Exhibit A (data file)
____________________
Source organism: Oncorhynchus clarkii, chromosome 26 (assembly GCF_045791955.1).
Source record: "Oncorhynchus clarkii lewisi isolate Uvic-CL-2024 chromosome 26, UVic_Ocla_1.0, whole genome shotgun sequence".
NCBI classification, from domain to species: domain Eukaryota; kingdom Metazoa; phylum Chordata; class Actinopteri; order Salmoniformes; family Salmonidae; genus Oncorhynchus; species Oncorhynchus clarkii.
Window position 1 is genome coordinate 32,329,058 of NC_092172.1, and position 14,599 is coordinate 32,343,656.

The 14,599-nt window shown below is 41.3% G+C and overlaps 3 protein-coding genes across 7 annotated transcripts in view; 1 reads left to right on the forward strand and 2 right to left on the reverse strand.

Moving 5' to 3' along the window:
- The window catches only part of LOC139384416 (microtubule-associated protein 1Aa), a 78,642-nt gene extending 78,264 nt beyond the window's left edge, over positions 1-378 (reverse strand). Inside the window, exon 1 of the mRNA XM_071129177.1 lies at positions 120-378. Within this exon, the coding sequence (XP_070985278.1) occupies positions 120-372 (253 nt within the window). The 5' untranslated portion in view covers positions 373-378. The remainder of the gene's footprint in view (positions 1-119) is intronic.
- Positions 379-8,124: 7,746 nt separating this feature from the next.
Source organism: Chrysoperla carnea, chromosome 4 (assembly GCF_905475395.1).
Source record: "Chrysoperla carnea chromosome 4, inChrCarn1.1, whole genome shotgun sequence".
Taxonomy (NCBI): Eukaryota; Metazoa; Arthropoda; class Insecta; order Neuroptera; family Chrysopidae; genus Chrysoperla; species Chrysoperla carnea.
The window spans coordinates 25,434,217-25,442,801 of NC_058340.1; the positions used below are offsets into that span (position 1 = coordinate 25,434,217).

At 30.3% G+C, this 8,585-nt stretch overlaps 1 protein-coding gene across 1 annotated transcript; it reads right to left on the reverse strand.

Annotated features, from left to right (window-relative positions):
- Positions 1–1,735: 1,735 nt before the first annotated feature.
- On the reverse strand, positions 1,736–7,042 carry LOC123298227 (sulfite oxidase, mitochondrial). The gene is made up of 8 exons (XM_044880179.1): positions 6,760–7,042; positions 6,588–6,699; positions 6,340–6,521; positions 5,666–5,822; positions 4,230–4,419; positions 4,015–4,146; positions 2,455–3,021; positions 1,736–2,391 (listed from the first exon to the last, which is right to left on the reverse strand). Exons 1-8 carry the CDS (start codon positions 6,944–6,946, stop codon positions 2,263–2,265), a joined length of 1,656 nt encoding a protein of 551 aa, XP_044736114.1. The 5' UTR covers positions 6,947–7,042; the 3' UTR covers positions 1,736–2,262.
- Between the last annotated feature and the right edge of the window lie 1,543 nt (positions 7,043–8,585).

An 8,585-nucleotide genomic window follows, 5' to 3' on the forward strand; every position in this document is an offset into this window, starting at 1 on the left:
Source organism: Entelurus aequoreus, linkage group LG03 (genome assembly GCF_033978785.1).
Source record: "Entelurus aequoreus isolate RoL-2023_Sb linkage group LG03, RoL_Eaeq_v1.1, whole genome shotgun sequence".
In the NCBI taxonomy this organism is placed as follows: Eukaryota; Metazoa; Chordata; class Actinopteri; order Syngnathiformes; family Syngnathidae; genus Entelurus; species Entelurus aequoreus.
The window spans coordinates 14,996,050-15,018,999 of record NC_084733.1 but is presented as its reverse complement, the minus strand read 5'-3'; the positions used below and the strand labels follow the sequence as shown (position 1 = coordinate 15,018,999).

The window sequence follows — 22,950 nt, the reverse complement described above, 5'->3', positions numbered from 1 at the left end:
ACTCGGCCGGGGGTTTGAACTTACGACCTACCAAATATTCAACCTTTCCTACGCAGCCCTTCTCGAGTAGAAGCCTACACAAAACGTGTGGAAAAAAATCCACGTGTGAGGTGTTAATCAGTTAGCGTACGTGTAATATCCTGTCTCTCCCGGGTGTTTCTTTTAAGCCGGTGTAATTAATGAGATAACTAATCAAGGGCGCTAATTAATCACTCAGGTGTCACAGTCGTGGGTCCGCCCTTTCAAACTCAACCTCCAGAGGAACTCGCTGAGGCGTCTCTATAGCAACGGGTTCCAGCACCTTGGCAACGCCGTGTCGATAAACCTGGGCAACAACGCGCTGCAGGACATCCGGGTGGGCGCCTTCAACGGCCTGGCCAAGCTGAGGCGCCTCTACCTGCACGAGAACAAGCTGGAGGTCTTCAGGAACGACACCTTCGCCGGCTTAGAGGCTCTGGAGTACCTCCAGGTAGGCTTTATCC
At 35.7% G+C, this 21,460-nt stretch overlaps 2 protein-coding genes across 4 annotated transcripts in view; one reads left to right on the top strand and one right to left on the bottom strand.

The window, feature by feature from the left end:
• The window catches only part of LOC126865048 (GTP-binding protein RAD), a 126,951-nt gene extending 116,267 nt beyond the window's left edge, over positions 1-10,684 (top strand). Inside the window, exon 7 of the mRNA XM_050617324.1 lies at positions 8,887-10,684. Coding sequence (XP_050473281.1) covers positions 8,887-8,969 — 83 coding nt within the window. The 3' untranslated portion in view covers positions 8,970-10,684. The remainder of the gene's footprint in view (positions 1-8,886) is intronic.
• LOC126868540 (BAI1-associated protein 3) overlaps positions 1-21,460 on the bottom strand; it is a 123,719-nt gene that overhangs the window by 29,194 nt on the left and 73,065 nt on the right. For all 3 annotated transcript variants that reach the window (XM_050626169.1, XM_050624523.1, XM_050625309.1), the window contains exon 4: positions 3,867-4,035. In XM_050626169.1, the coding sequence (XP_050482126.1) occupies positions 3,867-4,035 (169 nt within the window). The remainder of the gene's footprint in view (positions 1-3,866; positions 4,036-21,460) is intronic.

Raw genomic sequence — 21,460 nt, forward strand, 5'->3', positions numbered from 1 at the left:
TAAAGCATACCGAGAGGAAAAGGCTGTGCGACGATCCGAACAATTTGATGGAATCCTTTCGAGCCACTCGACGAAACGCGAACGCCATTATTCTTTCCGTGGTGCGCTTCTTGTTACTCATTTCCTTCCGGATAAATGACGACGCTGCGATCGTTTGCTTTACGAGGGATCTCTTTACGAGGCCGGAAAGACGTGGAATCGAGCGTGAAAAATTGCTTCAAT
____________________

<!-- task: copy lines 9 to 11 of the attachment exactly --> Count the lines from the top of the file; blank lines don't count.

Source organism: Chrysoperla carnea, chromosome 4 (assembly GCF_905475395.1).
Source record: "Chrysoperla carnea chromosome 4, inChrCarn1.1, whole genome shotgun sequence".
Taxonomy (NCBI): Eukaryota; Metazoa; Arthropoda; class Insecta; order Neuroptera; family Chrysopidae; genus Chrysoperla; species Chrysoperla carnea.